Campgrounds Experience Busy Fourth Holiday
As expected, Americans turned out in droves to the nation’s RV parks and campgrounds to celebrate the Fourth of July and get away from their cares and worries, if only for a short while.
For many operators, the holiday serves as a barometer to gauge the popularity of camping for the summer season. A packed campground on Independence Day typically means the remainder of the summer will be busy
Reports from across the nation’s media report a busy 72-hour period:
Campgrounds in the Shoals area across the northern part of the state were packed over the holidays, according to the Florence Times Daily.
“We are full,” said Tim Haney, superintendent of Joe Wheeler State Park in Rogersville. “Camping went through a little downturn back in the fall, and it was slow in the spring when it was raining almost every day. But the summer is looking like it’s going to be a good one for camping.”
Haney said the park’s campground was full the past three weekends, along with the lodge, cabins and chalets.
Todd Nix, community services director for the city of Florence, said the city’s campgrounds at McFarland and Veterans parks were full this weekend.
“Camping is an all-American activity. There’s not a better way to spend the Fourth of July,” Nix said.
Four campgrounds operated by the Bear Creek Development Authority in Franklin County also were full, including one that reopened only three weeks ago after being closed for more than two years while repairs were being made on Bear Creek Dam west of Russellville.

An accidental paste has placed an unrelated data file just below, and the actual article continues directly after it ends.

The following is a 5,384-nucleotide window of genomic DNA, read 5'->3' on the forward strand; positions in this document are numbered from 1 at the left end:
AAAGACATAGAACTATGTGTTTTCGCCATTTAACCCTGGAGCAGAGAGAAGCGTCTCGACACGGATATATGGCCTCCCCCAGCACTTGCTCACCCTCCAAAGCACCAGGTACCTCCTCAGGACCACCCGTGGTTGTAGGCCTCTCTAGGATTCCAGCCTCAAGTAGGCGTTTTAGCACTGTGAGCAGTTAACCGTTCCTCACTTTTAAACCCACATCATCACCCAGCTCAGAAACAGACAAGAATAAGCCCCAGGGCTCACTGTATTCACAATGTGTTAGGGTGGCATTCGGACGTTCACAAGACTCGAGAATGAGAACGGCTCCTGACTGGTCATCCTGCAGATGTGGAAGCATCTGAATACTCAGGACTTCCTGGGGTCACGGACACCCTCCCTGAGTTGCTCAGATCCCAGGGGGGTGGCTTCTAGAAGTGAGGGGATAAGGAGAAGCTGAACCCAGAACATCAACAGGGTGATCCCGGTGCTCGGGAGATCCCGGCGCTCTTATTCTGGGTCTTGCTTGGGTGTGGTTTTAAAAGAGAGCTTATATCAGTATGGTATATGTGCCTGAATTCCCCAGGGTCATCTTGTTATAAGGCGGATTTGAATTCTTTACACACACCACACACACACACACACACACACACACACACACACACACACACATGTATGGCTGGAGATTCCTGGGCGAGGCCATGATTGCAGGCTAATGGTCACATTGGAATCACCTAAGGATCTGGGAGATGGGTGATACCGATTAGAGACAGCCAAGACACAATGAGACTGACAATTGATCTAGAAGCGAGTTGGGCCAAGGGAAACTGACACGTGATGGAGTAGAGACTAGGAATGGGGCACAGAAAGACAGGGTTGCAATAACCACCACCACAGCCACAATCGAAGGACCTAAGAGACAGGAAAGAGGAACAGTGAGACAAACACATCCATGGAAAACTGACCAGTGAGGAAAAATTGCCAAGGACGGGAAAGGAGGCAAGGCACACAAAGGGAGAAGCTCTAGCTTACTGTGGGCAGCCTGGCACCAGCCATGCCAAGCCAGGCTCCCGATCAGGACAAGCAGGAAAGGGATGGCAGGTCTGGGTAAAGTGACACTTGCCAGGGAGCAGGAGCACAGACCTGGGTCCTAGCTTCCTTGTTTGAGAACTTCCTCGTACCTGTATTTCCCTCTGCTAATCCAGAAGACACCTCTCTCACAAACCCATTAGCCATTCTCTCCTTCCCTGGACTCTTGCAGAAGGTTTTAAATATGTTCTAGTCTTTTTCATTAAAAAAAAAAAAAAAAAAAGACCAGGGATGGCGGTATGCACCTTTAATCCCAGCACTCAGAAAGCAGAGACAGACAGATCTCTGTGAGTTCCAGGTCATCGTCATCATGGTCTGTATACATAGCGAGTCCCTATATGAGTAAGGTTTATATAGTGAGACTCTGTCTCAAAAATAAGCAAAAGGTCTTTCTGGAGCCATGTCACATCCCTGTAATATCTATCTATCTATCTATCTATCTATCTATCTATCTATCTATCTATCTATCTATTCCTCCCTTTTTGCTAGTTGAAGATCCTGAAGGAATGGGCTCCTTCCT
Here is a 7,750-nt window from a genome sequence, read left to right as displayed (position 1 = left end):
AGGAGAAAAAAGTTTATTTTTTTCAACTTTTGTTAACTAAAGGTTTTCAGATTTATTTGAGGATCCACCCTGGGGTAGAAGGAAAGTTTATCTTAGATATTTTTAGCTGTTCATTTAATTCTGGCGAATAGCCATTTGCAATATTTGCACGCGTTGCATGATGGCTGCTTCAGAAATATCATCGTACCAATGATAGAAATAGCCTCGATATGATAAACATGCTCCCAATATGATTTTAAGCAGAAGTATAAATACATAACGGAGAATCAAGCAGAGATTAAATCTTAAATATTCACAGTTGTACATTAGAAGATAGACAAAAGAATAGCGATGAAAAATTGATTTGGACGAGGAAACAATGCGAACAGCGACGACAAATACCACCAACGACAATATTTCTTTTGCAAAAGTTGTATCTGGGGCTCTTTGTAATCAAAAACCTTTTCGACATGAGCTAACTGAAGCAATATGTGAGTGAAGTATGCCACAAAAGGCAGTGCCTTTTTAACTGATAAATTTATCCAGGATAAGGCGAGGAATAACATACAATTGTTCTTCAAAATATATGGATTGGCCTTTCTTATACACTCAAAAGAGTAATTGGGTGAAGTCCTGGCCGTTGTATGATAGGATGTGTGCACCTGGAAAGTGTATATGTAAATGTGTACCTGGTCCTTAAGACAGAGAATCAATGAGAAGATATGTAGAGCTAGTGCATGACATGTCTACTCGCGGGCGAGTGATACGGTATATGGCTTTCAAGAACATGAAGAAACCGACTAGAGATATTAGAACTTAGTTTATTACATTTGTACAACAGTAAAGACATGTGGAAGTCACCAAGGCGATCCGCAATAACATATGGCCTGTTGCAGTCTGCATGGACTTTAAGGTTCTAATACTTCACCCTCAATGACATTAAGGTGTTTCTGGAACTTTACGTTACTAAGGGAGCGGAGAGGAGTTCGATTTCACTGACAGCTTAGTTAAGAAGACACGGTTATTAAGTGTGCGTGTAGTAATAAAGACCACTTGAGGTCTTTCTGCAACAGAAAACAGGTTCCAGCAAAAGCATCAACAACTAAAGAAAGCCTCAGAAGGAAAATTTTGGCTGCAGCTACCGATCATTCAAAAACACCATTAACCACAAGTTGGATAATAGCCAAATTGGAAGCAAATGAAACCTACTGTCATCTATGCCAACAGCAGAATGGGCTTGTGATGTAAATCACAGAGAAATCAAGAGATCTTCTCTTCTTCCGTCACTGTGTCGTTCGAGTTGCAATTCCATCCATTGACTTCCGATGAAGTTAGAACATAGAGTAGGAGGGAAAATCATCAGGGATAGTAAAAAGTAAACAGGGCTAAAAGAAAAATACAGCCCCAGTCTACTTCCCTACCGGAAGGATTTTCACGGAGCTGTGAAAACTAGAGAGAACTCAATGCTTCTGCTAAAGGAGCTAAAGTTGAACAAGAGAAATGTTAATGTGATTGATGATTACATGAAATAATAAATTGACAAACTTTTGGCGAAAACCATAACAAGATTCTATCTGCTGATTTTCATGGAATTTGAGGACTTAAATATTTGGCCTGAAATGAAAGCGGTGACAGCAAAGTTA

Nix and Haney said many campers at local parks this year are from within a 50-mile radius of the Shoals.
While a slow economy boosts the popularity of camping, it also tends to limit how far campers are willing to travel from home, Nix said.
Many of the summertime campers use air-conditioned recreational vehicles, but some use tents.
Nix said three tepees recently placed at McFarland Park were booked for the weekend.
“Some people don’t mind heat,” he said. “They say living in a tent on the Fourth of July is the way camping is meant to be.”
Upper Michigan campgrounds have taken their lumps the past few summers, but campers found these lovely campgrounds over the Fourth, according to the Escanaba, Mich., Daily Press.
Jay Pepin, manager of Gladstone’s Bay Campground reported there were no sites available for campers coming into Gladstone for the July 4 holiday weekend.
“We have been full for quite a while now, and we also have an extensive waiting list,” said Pepin.
Rustic state campgrounds such as Twin Springs and Maywood Shores in the Hiawatha National Forest on the Stonington Peninsula also were filled to capacity as residents looking to get away for the holiday stuck closer to home.
Gary Brantz, Delta County Parks manager, reported there were a few sites available at Pioneer Trail Park for the holiday weekend.
According to the Michigan Department of Natural Resources website, J.W. Wells State Park in Cedar River reported 122 sites out of 128 sites had been reserved for the holiday weekend.
Indian Lake State Park in Schoolcraft County, according to the DNR, reported 103 sites having been reserved out of 188 total sites.
Fayette State Park on the Garden Peninsula reported 25 out of 55 possible sites had been reserved, while Tahquamenon Falls State Park was showing 223 reservations for the park’s 238 available sites.